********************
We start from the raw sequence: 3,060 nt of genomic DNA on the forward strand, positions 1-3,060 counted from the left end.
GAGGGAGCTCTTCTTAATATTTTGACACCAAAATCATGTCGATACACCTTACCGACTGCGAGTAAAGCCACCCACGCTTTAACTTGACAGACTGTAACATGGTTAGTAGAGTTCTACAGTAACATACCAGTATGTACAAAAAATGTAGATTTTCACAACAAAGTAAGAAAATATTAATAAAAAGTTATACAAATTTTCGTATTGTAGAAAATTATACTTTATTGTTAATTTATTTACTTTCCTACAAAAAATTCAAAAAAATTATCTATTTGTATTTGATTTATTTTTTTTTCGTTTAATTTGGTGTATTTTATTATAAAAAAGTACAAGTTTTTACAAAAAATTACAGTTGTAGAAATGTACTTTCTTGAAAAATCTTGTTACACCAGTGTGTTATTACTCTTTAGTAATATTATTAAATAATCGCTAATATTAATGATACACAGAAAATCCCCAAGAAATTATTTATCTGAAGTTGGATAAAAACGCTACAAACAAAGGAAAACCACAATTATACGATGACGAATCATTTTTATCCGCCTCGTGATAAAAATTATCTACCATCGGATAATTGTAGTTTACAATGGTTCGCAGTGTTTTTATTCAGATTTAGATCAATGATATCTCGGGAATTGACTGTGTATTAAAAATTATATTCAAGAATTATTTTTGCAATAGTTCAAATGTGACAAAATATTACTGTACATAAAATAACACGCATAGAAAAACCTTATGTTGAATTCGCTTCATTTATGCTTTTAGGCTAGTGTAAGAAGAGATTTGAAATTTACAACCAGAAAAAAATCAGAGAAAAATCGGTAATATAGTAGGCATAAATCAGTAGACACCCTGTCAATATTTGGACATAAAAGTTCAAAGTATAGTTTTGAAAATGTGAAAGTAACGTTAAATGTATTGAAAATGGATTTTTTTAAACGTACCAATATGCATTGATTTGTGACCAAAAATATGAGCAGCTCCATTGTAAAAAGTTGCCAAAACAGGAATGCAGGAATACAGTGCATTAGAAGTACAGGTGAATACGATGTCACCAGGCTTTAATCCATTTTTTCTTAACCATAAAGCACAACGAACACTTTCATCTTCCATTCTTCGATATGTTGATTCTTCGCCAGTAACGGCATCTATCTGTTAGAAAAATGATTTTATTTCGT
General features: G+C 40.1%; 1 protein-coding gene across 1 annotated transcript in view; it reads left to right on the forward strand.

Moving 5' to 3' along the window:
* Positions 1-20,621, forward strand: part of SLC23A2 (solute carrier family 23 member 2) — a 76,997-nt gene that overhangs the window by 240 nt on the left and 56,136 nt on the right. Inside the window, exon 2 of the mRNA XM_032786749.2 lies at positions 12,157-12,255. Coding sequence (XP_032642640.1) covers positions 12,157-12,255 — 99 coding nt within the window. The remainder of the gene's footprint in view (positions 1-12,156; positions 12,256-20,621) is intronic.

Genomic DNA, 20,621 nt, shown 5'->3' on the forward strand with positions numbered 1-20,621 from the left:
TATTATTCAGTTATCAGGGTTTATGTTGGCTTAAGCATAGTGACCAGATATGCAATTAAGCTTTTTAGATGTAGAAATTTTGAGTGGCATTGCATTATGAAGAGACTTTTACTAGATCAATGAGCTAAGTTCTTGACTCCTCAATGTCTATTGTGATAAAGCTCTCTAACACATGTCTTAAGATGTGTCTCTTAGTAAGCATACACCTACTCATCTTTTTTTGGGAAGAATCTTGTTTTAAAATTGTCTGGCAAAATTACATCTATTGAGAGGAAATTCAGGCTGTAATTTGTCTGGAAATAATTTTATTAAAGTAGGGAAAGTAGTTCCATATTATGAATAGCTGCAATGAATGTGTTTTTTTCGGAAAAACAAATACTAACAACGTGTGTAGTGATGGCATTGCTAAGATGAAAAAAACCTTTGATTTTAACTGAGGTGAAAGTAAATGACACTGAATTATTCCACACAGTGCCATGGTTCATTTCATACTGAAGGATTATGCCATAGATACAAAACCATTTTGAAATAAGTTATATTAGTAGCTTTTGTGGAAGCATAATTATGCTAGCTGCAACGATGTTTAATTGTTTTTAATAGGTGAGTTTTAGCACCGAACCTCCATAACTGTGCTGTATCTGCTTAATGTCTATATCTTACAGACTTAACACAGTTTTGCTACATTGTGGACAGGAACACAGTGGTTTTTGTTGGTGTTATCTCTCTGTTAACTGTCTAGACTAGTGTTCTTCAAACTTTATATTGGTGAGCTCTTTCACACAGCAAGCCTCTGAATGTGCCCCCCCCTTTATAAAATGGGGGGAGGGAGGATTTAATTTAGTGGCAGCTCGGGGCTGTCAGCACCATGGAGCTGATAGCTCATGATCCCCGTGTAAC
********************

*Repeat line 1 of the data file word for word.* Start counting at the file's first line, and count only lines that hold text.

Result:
We start from the raw sequence: 3,060 nt of genomic DNA on the forward strand, positions 1-3,060 counted from the left end.